Computerized Assessment of Basic Learning Abilities
AuthorKarr, Donald Ray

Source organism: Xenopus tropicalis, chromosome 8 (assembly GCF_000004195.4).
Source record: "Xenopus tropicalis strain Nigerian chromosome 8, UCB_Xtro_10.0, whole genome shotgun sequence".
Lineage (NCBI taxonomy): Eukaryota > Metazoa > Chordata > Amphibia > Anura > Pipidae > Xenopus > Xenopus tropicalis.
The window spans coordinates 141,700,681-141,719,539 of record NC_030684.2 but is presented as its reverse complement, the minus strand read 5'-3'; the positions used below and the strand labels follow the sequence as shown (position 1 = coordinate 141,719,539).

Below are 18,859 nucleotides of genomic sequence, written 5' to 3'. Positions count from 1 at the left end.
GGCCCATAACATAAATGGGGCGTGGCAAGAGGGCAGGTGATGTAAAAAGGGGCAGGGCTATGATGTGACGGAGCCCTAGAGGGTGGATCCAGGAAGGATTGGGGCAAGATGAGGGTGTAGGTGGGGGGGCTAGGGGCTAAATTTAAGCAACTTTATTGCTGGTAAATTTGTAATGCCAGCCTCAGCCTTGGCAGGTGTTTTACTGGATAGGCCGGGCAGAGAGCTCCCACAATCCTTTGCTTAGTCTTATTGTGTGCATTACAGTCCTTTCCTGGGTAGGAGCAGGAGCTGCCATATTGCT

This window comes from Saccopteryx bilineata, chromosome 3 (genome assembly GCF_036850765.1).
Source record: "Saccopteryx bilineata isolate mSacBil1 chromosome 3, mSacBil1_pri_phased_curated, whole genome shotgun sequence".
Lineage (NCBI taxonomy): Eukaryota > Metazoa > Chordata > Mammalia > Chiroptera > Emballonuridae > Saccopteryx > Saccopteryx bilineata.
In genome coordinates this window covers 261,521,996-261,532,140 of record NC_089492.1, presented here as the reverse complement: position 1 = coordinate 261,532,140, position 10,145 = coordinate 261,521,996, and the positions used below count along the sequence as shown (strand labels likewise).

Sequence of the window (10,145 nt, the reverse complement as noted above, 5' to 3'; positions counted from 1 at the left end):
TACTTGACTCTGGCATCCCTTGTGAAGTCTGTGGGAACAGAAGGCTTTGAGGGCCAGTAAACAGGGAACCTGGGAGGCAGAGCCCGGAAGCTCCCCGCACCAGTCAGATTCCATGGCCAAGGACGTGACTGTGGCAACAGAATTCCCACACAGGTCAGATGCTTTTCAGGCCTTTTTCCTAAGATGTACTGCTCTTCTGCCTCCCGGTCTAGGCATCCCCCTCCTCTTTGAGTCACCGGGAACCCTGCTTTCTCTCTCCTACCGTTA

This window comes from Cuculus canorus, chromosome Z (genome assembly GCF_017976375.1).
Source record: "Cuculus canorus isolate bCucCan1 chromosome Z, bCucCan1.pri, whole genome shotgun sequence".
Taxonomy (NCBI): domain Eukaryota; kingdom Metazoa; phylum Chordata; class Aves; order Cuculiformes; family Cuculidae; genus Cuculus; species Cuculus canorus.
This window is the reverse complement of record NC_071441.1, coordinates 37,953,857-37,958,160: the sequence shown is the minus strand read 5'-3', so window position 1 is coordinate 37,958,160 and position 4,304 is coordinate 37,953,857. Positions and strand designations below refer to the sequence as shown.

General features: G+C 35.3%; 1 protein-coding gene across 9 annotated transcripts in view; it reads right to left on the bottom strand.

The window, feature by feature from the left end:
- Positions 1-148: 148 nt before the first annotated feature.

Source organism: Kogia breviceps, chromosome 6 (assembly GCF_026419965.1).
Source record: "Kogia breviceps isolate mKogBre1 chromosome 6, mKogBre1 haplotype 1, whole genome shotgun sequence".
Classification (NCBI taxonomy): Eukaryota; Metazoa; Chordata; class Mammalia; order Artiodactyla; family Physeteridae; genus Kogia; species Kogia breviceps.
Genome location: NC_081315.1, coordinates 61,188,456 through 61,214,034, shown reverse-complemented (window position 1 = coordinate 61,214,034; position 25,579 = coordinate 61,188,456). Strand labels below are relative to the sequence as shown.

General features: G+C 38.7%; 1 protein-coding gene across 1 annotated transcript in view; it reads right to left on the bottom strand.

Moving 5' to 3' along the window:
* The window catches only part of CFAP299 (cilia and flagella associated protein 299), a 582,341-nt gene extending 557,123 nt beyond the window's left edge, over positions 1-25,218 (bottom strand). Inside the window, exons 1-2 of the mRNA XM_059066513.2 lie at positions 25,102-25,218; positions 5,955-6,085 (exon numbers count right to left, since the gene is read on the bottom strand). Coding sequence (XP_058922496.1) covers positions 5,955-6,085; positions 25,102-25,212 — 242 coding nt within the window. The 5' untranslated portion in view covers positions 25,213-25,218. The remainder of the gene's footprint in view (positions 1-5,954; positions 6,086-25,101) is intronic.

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A table-top assessment tool for measuring basic learning abilities of intellectually disabled individuals has been in use for over three decades. That tool is known today as the Assessment of Basic Learning Abilities (ABLA) test, which was developed by Kerr, Meyerson, & Flora (1977). The ABLA has demonstrated its utility and efficacy in measuring motor, visual, and auditory discrimination skills in a six-level hierarchical protocol. An impressive feature of the ABLA is that an individual who fails to pass one of its six levels is almost universally unable to pass a higher level on the test, which has significant implications for the selection of appropriate activities and daily living skills to be trained. At the other extreme on the continuum of learning abilities are individuals who are fully capable of communicating through oral and written media, and the field of language development has been and continues to be the focus of intense research. In the middle ground lies a range of learning abilities above ABLA level 6 and below the fully competent language-able individual. It is that middle ground which is the focus of this research. A computerized version of the ABLA, dubbed CABLA, has been developed. The CABLA uses a touch-sensitive computer monitor and includes analogues of the table-top ABLA, but it also includes 10 additional levels of various combinations of visual and auditory conditional discriminations. These added discriminations are intended to provide evidence of additional learning potential above ABLA level 6. All of the new discriminations, which involve all two-choice options of auditory and visual stimuli, clearly relate to language development. Further, by correlating the results of the CABLA with data obtained from the Vineland Adaptive Behavior Scales (VABS), this research aims at proving the effectiveness of the CABLA as a convenient, user-friendly, and effective tool for the measurement of learning abilities.